First Impressions of Bogotá

I admit that when I woke up yesterday morning, I was feeling as beige as the endless procession of food I’d consumed since leaving London. Whether it was a combination of the altitude, jetlag or the surprisingly cold weather, I wasn’t as excited as I usually am to be in a new city. However, now coming up on my fourth and final day in Colombia’s capital, I feel slightly more at ease.

My first day started very early. After a sleepless flight on Wednesday afternoon, I practically crawled my way to the hostel and into bed for a brief snooze. This unwittingly became a deep sleep and I awoke many hours later, revived but ravenous. All I could think about was eggs. It was still dark  but I could hear people milling about and talking outside. Down the hallway, I could hear the shower going. I lowered myself down from my bunk a bit too quickly, establishing a deep purple bruise on my hip in the process. Stretching, having a sip of water, still thinking about eggs, I checked the time on my phone and my heart sank. 23:52. It wasn’t even Thursday yet. In my panic, I admit to spending quite some time googling increasingly complex variations of: “Is there a 24-hour McDonalds in Bogota. Do they serve Egg McMuffins?”. No.

La Puerta Falsa, Bogotá’s oldest cafe, opened at 7am and I was standing outside, consumed with my desire for eggs. I’d read about their huevos pericos (eggs scrambled with tomato and onion) in the long hours that morning. Inside, it is bustling, cozy and warm, with small wooden chairs and tables filling the two floors. I couldn’t see a menu anywhere but my eyes were drawn to rows and rows of steaming tamales stacked behind the glass counter. I opened my mouth to order eggs, but in a flicker of doubt about the word for eggs being the same as the word for testicles, I immediately changed my order:  “Un tamal, por favor.

The tamal itself was a adequate substitute for the huevos. Upon pulling apart the banana leaf parcel, I found a deliciously tender piece of of chicken that fell off the bone, surrounding by a starchy mush (it was better than it sounds) of rice and maize. People say that Colombian food isn’t particularly spectacular, but that it’s always comforting. I certainly felt very comforted sitting there on a Thursday morning, tucking into my long awaited breakfast.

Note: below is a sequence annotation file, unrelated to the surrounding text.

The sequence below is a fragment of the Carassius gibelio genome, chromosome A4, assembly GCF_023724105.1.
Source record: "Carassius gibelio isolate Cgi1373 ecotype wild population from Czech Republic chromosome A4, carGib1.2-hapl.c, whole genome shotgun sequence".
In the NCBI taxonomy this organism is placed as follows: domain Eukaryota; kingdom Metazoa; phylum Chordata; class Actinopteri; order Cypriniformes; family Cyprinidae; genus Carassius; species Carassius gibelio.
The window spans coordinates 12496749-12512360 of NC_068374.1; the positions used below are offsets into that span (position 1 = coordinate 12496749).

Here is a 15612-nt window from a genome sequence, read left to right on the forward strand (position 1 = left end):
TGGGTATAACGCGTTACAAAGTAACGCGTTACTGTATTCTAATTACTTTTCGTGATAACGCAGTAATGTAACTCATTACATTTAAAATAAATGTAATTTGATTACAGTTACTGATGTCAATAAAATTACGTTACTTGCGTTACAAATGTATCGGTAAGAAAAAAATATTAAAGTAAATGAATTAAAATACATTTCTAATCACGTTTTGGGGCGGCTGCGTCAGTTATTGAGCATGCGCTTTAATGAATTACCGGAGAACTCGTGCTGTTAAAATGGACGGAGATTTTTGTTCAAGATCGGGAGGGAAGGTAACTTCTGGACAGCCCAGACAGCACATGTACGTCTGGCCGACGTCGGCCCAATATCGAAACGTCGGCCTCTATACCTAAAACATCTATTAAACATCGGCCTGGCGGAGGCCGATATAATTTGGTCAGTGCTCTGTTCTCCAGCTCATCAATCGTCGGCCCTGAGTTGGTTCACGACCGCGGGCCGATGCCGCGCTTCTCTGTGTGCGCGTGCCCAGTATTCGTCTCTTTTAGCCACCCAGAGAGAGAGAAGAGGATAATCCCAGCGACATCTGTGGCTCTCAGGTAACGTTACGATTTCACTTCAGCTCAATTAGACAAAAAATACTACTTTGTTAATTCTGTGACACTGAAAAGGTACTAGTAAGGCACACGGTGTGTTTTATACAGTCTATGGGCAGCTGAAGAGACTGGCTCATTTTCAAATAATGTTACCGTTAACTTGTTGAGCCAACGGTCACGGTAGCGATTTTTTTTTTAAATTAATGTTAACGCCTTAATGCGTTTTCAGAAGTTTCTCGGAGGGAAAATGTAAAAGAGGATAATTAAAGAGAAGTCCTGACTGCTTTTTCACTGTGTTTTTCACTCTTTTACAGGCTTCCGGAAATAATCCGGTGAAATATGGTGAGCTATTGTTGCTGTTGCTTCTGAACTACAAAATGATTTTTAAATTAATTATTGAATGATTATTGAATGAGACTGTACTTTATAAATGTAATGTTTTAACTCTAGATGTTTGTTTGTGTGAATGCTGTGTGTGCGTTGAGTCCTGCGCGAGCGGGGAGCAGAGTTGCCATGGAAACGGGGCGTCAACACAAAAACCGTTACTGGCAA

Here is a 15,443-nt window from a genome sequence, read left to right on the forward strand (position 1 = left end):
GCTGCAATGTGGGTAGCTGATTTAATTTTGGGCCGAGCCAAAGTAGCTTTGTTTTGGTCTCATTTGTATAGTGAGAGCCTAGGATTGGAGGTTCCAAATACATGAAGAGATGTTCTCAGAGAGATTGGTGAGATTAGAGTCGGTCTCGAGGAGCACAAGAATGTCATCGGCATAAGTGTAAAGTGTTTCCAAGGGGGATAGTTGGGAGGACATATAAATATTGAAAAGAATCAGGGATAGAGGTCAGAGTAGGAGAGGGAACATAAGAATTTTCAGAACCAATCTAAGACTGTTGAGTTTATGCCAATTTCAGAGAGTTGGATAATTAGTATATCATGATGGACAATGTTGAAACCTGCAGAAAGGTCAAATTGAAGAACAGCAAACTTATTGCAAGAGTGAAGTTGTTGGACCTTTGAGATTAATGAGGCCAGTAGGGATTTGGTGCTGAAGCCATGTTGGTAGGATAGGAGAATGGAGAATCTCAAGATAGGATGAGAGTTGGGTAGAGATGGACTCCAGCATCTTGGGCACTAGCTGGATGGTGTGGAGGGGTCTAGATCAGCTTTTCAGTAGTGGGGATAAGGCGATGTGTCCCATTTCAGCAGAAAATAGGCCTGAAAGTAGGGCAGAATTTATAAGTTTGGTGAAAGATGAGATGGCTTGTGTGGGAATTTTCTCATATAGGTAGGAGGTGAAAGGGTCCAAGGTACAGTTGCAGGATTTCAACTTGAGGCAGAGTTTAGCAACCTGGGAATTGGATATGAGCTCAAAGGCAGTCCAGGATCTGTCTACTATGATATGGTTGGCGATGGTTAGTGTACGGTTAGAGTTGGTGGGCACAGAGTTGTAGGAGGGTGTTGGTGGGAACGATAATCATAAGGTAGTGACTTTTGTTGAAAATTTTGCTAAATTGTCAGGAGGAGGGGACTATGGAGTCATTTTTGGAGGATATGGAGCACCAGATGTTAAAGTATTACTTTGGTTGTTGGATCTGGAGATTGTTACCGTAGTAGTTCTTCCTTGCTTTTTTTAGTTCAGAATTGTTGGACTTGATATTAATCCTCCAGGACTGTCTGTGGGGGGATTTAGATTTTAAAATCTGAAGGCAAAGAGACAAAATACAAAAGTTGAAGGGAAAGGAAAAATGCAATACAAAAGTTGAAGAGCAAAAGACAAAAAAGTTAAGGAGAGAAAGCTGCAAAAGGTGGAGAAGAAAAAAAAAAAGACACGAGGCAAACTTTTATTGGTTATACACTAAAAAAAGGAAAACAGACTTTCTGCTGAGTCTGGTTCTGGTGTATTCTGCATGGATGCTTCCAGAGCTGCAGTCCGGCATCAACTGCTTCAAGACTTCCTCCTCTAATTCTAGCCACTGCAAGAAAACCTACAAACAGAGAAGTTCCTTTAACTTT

After eating, I went to the Museu del Oro – Bogotá’s gold museum. I spent an hour or so wandering around the three floors learning about the indigenous populations of South America and the role of gold in their societies. In contrast to the Parque Santander outside, the museum was still and calm with a mystical air about it. Ceremonial masks lined the display cabinets alongside figures of jaguars and birds, jewellery and shamanic tools and paraphernalia.The sheer amount of gold on display and the intricacy of the pieces was incredible.


Lunch was a typical Colombian dish of Ajiaco – a potato soup with a corn on the cob dunked in the middle and shredded chicken on top. There was a mound of rice on the side with small pots of cream and capers and a slice of avocado. I have later learnt the typical Colombian way is to stir it all in together, but I proceeded to eat it piece by piece, keeping everything separate, which was still equally satisfying.

In the afternoon, I joined some other people in my hostel on a walking tour of Bogotá’s street art. Graffiti is prohibited in Colombia but not illegal. In the last 10-15 years, it has become a big part of the identity of the city. Some artists paint to make a political statement, others just to spread colour. The artists all have their own unique styles and messages that they convey. Graffiti is the art of the people, no better represented than by a mural by Toximanico in downtown Bogota featuring a local street vendor, Carlos. Here he is standing next to his graffiti-self.

Yesterday, still feeling a bit confused by the city, I went on a walking tour. The tour wound through the historic district of La Candelaria, out past the Presidential Palace and the political institutions, and finally ended up with a game of Tejo, Colombia’s national sport. The aim is to throw a heavy metal disk at a target loaded with gunpowder and celebrate when the sparks fly, the smoke hisses and the smell of party poppers and fireworks hits your nostrils.

The history of Colombia is rich, turbulent and recent. I won’t begin to go into it here, but hopefully over the course of the coming weeks, I will find out more and come to understand it from the different perspectives of the cities I visit and the people I hear from.

I struggled with Bogotá at first, and if I’m totally honest, I am excited to head on to Medellín tomorrow. Bogotá is perched on a plateau high up in the Andes, ringed by mountains, which gives it quite a claustrophobic and isolated feel. Where I’m staying – La Candelaria – is filled with grids of narrow calles and carreras and low Colonial buildings. In parts, it has an almost souk-like feel and is easy to get lost in. Roadworks riddle the streets and, despite bursts of brilliant sunshine, it can be cloudy and grey and constantly threatening to rain. I know that the further north you go, the higher and sleeker the buildings get and the more modern and sterile the city becomes. I’d be interested to see that part of it too, but for today, I’m thinking of rounding up my few days with a trip up Monserrate, the mountain that towers over the east of the city.  It’s a short funicular ride or dicey 90 minute walk to the top, from which I’ll be able to see out across the city and say goodbye before I head onto Medellín.




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